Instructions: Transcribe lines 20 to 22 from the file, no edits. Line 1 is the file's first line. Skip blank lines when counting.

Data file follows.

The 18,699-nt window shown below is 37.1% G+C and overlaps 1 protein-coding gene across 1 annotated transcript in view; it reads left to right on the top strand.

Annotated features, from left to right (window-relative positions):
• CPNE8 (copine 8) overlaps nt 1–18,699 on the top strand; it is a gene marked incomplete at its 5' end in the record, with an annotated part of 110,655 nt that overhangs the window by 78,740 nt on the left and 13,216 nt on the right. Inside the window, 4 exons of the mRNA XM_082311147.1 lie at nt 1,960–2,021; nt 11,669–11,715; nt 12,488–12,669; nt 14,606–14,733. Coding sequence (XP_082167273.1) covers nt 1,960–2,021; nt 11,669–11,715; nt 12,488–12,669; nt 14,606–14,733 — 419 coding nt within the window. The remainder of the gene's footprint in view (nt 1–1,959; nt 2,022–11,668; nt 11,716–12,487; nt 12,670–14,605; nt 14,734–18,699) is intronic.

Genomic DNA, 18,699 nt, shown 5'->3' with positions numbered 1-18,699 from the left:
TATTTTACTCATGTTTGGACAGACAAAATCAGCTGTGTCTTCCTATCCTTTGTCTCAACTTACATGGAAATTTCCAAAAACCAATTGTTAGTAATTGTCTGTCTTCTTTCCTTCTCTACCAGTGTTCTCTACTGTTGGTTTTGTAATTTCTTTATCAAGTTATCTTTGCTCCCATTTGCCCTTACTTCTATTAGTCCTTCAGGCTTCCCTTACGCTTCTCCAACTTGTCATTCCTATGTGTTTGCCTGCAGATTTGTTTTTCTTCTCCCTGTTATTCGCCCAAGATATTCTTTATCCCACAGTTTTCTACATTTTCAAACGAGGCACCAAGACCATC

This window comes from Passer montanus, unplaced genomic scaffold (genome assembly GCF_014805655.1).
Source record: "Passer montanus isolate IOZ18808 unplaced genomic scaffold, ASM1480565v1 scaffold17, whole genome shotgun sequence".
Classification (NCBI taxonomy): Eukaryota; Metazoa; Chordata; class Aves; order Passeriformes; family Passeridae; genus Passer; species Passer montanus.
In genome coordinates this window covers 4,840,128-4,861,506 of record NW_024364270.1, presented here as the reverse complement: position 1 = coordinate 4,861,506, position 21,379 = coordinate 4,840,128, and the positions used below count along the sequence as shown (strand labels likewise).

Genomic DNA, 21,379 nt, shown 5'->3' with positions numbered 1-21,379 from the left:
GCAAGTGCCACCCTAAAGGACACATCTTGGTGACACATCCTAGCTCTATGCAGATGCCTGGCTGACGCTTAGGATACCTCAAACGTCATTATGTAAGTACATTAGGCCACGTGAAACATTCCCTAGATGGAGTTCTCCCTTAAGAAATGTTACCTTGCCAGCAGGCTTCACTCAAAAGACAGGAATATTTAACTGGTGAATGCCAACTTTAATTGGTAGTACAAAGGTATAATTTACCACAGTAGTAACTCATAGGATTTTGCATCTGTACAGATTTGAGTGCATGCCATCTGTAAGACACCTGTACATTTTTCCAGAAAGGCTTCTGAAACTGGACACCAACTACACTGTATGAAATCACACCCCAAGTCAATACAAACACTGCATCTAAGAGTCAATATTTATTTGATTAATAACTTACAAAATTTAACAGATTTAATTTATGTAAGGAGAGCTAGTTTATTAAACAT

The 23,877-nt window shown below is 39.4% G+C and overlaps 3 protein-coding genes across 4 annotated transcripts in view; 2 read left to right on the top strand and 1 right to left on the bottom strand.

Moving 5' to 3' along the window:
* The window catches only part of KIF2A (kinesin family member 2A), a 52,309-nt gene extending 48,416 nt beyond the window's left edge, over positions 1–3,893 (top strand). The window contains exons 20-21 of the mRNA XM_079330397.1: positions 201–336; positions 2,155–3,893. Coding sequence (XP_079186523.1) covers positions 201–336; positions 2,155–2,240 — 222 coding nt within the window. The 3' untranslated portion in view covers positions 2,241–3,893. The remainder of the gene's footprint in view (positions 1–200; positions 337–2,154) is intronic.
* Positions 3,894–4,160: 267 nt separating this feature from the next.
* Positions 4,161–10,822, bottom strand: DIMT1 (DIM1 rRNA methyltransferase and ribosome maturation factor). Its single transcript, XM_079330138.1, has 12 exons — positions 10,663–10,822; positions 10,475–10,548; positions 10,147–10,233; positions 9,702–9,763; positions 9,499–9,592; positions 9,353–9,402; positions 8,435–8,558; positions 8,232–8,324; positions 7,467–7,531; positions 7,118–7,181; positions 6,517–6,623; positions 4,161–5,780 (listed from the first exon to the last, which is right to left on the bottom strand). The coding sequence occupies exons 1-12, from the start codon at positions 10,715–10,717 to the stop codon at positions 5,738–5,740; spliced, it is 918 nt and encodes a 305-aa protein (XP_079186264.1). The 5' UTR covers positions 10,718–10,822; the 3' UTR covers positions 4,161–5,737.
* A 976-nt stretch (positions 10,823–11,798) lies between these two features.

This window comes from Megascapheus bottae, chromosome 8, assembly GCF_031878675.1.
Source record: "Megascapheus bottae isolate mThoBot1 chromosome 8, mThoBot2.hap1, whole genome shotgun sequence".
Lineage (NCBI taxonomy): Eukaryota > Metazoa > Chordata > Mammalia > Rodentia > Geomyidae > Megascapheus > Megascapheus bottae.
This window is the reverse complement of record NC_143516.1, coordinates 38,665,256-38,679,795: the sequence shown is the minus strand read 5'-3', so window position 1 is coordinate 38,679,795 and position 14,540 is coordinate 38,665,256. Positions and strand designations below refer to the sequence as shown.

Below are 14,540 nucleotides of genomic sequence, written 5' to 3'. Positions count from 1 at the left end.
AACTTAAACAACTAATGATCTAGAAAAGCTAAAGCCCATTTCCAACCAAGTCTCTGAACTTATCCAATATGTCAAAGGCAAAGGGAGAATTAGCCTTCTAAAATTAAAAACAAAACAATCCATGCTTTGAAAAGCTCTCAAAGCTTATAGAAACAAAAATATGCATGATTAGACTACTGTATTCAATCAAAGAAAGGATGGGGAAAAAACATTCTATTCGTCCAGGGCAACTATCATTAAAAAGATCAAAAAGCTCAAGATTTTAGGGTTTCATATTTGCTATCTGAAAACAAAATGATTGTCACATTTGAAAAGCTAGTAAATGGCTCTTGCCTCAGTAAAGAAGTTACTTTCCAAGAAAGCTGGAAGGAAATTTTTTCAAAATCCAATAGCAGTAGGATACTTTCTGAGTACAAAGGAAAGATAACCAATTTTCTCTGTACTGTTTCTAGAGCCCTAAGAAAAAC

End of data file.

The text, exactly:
Lineage (NCBI taxonomy): Eukaryota > Metazoa > Chordata > Mammalia > Rodentia > Geomyidae > Megascapheus > Megascapheus bottae.
This window is the reverse complement of record NC_143516.1, coordinates 38,665,256-38,679,795: the sequence shown is the minus strand read 5'-3', so window position 1 is coordinate 38,679,795 and position 14,540 is coordinate 38,665,256. Positions and strand designations below refer to the sequence as shown.

Below are 14,540 nucleotides of genomic sequence, written 5' to 3'. Positions count from 1 at the left end.